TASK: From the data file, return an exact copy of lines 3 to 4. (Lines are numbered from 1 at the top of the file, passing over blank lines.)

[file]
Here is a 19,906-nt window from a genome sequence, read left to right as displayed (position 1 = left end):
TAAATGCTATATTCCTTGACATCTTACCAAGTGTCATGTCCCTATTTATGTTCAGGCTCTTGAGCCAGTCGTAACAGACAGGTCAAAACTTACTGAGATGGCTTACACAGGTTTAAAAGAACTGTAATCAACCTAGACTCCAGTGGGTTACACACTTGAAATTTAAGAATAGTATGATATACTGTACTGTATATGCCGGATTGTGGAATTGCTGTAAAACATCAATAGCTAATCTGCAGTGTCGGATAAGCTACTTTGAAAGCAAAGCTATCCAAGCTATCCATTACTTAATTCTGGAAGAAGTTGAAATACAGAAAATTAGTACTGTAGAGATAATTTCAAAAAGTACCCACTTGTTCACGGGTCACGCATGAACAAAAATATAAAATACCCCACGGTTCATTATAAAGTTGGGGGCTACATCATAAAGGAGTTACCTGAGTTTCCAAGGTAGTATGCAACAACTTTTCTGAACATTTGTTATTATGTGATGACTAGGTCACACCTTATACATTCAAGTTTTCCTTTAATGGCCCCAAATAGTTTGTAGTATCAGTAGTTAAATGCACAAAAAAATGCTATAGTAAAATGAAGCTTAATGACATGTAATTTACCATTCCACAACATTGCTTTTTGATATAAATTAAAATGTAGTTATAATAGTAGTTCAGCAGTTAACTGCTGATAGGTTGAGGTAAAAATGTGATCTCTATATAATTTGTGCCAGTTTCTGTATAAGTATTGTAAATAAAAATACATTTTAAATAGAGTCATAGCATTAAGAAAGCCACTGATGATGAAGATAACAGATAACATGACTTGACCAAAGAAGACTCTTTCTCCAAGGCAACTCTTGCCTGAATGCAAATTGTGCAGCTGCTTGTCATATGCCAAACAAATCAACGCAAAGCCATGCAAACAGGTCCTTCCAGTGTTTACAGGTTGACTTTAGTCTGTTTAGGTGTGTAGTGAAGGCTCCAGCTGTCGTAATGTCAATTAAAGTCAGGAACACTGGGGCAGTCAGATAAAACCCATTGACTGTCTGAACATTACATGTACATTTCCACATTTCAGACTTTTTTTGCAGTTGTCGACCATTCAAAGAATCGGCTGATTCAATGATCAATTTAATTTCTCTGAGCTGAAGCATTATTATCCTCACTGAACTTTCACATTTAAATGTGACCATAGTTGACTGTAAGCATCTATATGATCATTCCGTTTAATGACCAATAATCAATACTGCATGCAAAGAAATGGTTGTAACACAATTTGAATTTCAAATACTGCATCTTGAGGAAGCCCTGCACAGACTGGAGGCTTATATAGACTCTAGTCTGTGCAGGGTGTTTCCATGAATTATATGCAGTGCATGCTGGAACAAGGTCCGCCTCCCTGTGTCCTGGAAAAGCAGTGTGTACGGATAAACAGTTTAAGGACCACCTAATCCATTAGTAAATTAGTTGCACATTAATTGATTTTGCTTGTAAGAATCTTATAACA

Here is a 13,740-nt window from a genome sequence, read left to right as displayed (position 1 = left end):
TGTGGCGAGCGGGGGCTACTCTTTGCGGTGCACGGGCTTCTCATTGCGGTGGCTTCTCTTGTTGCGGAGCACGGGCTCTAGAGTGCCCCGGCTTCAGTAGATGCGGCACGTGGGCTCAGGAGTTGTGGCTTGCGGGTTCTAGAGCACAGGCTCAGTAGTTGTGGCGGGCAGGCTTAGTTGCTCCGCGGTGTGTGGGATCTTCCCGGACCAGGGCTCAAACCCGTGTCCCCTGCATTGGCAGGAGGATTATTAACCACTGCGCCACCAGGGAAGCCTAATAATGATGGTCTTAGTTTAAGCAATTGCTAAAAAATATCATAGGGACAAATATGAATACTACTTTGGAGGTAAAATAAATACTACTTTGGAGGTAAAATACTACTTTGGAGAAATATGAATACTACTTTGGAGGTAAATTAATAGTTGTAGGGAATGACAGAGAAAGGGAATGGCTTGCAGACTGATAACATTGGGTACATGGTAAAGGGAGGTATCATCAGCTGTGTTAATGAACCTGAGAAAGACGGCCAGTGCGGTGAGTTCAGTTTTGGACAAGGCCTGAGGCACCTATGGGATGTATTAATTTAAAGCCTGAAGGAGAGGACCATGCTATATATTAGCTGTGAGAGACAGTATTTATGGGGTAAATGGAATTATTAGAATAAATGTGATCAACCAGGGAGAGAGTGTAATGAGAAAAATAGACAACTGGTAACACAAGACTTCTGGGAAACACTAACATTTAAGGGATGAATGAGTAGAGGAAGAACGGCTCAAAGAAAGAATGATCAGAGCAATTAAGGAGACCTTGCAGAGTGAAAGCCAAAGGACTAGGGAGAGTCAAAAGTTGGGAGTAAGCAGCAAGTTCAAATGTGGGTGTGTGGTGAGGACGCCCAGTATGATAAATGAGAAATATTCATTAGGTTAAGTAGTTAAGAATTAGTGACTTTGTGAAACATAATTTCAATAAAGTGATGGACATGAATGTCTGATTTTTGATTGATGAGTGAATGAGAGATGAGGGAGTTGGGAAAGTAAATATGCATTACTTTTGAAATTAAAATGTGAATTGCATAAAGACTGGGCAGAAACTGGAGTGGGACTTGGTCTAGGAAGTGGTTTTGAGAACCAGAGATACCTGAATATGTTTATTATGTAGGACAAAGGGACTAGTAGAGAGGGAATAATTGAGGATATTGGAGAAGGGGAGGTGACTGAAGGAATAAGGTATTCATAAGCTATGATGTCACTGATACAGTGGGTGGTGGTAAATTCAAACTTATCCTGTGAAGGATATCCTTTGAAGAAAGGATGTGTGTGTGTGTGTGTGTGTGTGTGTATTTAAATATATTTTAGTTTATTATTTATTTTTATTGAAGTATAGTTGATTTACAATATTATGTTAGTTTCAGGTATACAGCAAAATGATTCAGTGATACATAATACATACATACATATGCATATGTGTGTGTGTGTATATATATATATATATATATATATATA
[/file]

Here is a 13,740-nt window from a genome sequence, read left to right as displayed (position 1 = left end):
TGTGGCGAGCGGGGGCTACTCTTTGCGGTGCACGGGCTTCTCATTGCGGTGGCTTCTCTTGTTGCGGAGCACGGGCTCTAGAGTGCCCCGGCTTCAGTAGATGCGGCACGTGGGCTCAGGAGTTGTGGCTTGCGGGTTCTAGAGCACAGGCTCAGTAGTTGTGGCGGGCAGGCTTAGTTGCTCCGCGGTGTGTGGGATCTTCCCGGACCAGGGCTCAAACCCGTGTCCCCTGCATTGGCAGGAGGATTATTAACCACTGCGCCACCAGGGAAGCCTAATAATGATGGTCTTAGTTTAAGCAATTGCTAAAAAATATCATAGGGACAAATATGAATACTACTTTGGAGGTAAAATAAATACTACTTTGGAGGTAAAATACTACTTTGGAGAAATATGAATACTACTTTGGAGGTAAATTAATAGTTGTAGGGAATGACAGAGAAAGGGAATGGCTTGCAGACTGATAACATTGGGTACATGGTAAAGGGAGGTATCATCAGCTGTGTTAATGAACCTGAGAAAGACGGCCAGTGCGGTGAGTTCAGTTTTGGACAAGGCCTGAGGCACCTATGGGATGTATTAATTTAAAGCCTGAAGGAGAGGACCATGCTATATATTAGCTGTGAGAGACAGTATTTATGGGGTAAATGGAATTATTAGAATAAATGTGATCAACCAGGGAGAGAGTGTAATGAGAAAAATAGACAACTGGTAACACAAGACTTCTGGGAAACACTAACATTTAAGGGATGAATGAGTAGAGGAAGAACGGCTCAAAGAAAGAATGATCAGAGCAATTAAGGAGACCTTGCAGAGTGAAAGCCAAAGGACTAGGGAGAGTCAAAAGTTGGGAGTAAGCAGCAAGTTCAAATGTGGGTGTGTGGTGAGGACGCCCAGTATGATAAATGAGAAATATTCATTAGGTTAAGTAGTTAAGAATTAGTGACTTTGTGAAACATAATTTCAATAAAGTGATGGACATGAATGTCTGATTTTTGATTGATGAGTGAATGAGAGATGAGGGAGTTGGGAAAGTAAATATGCATTACTTTTGAAATTAAAATGTGAATTGCATAAAGACTGGGCAGAAACTGGAGTGGGACTTGGTCTAGGAAGTGGTTTTGAGAACCAGAGATACCTGAATATGTTTATTATGTAGGACAAAGGGACTAGTAGAGAGGGAATAATTGAGGATATTGGAGAAGGGGAGGTGACTGAAGGAATAAGGTATTCATAAGCTATGATGTCACTGATACAGTGGGTGGTGGTAAATTCAAACTTATCCTGTGAAGGATATCCTTTGAAGAAAGGATGTGTGTGTGTGTGTGTGTGTGTGTGTATTTAAATATATTTTAGTTTATTATTTATTTTTATTGAAGTATAGTTGATTTACAATATTATGTTAGTTTCAGGTATACAGCAAAATGATTCAGTGATACATAATACATACATACATATGCATATGTGTGTGTGTGTATATATATATATATATATATATATATA